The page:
This is a two-year project that will provide a key evidence base for all woodland owners, managers and others with a regulatory responsibility to account for bat species when planning and carrying out woodland work and developing national guidance and forestry strategies.
To make consideration of bats more straightforward and well-informed, habitat suitability modelling (HSM) will provide open access maps that predict the likely presence of bat species in woodlands, alongside information on the underlying ecological and management drivers.
Coupled with the modelling will be the first UK working trial of a woodland monitoring technique designed under contract for Defra. Species data gathered from this trial will be fed into the HSM to test and improve predictions. This trial will inform the development of future national citizen science monitoring techniques under the umbrella of Bat Conservation Trust's National Bat Monitoring programme.
Woodlands planted on arable land and improved pasture fail to develop woodland plant communities and remain dominated by grass and agricultural weeds; even in old woods. This severely limits their biodiversity value, including impacts on some invertebrate populations; and reduces the amenity and recreational appeal of the woods.
This can be addressed via careful introductions of missing woodland plant species aimed at simply establishing small viable populations that can colonise the wood over time. There are a few trials of woodland plant introductions in Scotland and England; but none have used this approach and are suitable for long term monitoring and research.
a) Establish long term demonstration sites to test the feasibility of introductions, provide evidence of outcomes, refine methodology and seek cost-effective approaches.
b) Arrange training events focused on good conservation management of lowland planted woods.
1) a paper(s) describing improved management practices;
2) enhanced understanding and professional capacity amongst managers;
3) a long term research resource;
4) a student dissertation.
A key component of resilience of forest ecosystems to pathogens is understanding environmental and ecological processes that favour establishment and spread for effective targeting of mitigation methods.
Such conditions are poorly described for new oomycete Phytophthora pathogens that are damaging forest ecosystems in Britain.
Phytophthora austrocedri is now known to be causing extensive dieback of Juniper, a declining UK Biodiversity Action Plan priority species, in Scotland and northern England.
This project aims to (1) determine how topography, climate, hydrology and host community structure interact to favour disease establishment and spread from field scale to landscape and regional scales (2) understand how conditions favouring juniper population persistence interfaces with conditions favouring disease establishment and (3) develop spatial tools that map P. austrocedri impact on juniper populations for geographical targeting of conservation and biosecurity measures.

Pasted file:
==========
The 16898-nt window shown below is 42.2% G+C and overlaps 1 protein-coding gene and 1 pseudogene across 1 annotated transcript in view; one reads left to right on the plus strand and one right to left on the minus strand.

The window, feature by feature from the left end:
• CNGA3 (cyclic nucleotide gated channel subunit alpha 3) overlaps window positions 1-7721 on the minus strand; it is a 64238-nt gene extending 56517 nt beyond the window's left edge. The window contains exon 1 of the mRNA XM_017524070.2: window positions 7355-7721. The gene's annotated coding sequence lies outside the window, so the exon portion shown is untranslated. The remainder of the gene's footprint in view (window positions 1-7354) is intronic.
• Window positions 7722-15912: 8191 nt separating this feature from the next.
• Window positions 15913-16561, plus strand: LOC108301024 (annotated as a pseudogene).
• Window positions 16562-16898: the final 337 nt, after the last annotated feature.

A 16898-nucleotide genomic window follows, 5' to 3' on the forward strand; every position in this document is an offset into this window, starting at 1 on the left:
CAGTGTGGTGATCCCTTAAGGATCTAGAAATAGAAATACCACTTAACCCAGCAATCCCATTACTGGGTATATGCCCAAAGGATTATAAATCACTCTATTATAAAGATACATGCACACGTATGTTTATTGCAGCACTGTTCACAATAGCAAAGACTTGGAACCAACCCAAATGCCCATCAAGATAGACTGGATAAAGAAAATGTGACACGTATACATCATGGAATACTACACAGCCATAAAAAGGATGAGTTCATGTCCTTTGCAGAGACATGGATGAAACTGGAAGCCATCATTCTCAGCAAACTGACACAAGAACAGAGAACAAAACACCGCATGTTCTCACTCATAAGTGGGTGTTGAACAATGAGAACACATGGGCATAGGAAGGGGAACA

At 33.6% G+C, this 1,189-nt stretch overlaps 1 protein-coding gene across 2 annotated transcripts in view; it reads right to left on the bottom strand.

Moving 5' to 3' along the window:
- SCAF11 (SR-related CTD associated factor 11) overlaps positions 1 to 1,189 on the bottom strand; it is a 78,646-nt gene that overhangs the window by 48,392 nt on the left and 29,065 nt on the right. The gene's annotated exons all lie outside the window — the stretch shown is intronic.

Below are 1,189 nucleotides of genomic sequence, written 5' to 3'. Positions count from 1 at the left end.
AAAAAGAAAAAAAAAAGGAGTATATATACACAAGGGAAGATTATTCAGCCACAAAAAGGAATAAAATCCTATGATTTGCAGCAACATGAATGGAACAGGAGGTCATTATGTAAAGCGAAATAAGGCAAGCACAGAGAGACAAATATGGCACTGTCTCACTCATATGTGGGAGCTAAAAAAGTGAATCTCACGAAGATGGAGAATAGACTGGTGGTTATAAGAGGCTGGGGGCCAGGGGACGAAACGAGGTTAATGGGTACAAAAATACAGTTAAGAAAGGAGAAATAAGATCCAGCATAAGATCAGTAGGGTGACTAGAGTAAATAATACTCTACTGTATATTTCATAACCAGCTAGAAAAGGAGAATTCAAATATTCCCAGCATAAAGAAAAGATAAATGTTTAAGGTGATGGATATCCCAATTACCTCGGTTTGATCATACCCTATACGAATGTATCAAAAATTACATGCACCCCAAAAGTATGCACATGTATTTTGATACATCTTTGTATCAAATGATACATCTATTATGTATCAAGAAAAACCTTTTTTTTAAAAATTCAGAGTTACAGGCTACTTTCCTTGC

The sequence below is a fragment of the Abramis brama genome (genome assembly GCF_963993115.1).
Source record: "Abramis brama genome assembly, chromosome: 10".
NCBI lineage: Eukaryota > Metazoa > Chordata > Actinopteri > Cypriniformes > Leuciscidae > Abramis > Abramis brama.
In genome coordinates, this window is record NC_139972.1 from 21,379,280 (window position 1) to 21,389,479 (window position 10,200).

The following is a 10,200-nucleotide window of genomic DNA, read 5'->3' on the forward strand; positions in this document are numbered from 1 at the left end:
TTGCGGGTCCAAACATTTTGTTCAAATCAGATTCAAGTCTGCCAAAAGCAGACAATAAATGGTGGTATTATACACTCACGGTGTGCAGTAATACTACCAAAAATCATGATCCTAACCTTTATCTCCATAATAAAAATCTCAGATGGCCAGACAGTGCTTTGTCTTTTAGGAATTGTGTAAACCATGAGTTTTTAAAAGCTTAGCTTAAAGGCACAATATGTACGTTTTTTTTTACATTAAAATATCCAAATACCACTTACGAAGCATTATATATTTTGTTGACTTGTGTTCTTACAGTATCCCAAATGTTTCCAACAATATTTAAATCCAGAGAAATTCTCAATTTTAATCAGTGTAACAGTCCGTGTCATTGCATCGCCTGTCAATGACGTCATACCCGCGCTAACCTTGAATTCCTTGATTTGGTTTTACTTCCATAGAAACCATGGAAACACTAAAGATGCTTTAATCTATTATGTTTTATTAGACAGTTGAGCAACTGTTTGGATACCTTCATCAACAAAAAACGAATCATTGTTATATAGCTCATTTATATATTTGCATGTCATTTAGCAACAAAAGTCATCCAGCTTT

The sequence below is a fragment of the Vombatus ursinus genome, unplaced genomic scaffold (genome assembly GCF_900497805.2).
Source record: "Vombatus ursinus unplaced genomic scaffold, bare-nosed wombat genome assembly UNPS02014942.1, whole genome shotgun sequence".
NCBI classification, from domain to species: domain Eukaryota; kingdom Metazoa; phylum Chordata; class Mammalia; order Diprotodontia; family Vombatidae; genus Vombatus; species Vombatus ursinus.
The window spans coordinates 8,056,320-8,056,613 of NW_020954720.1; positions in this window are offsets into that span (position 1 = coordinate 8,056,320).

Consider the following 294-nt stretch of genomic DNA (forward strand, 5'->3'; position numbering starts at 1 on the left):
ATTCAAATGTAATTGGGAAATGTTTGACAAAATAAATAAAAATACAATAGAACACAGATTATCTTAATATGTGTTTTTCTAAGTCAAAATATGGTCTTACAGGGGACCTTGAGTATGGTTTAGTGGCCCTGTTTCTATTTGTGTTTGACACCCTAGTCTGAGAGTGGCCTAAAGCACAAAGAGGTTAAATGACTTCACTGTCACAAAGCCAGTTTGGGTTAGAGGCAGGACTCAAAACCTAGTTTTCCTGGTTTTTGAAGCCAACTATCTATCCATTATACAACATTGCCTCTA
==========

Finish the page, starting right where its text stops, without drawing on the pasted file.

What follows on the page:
Mature broadleaved trees in Scotland’s windy climate blow over, but a proportion re-root and continue to grow. These become interesting, ecologically important and attractive trees; with considerable appeal to the public. This phenomenon is rarely fully appreciated by woodland managers and phoenix trees are at risk from firewood cutting, browsing and being swamped by bracken. The process may constitute an adaptive response that helps some types of native woodland persist in Scotland’s windy climate and in the face of huge grazing pressure. The objectives of the work are firstly to describe the phenomenon and to evaluate its ecological importance, so as we understand it adequately. This will include carrying out a survey of phoenix trees, recording their distribution, species, sizes, ages, morphological characteristics, the ecology of sites and associated epiphytic species. The second is to raise awareness primarily among professionals (but also more widely), and to encourage better management practices. The outputs will be management guidelines advising on evaluation and protection of trees and a popular article drawing attention to the ecological importance of the phenomenon.
Crab apple (Malus sylvestris) is probably Scotland’s least researched and understood native tree species, and this project sets out to remedy this by providing ecological, genetic and management information. It is a rare but ecologically valuable species that is currently undervalued in forestry. Importantly, the species is known elsewhere in Europe to be at risk from hybridisation with domestic apples – rather like the situation with Scottish wildcat. The objectives of the work are to: a) Carry out an inventory of wild-grown apple trees, recording their morphology and the ecology of the sites and woods they occur in; b) Have an RBGE student investigate the problem of hybridisation and describe genetic variation using micro-satellite markers; and c) Make a collection of scion material from trees which the genetic analysis shows to be true crab apples and establish one or more clonal seed stands. The outputs will be management guidelines, with advice on planting, seed collection and genetic conservation.
This project creates a suite of supporting technical guides which will provide detailed, practical guidance for arboricultural operatives. Building on the recent development of the Industry Code of Practice for Arboriculture, the guides will describe "industry good practice" and will support training programmes and provide the benchmark standards for a range of practical arboricultural operations.
The guides will be designed to be accessible to operators with high quality photographs and illustrations and will be available during 2018.
The guides will cover
- Tree Access
- Use of Tools in the Tree
-Use of Cranes in Arb
- Use of MEWP's in Arb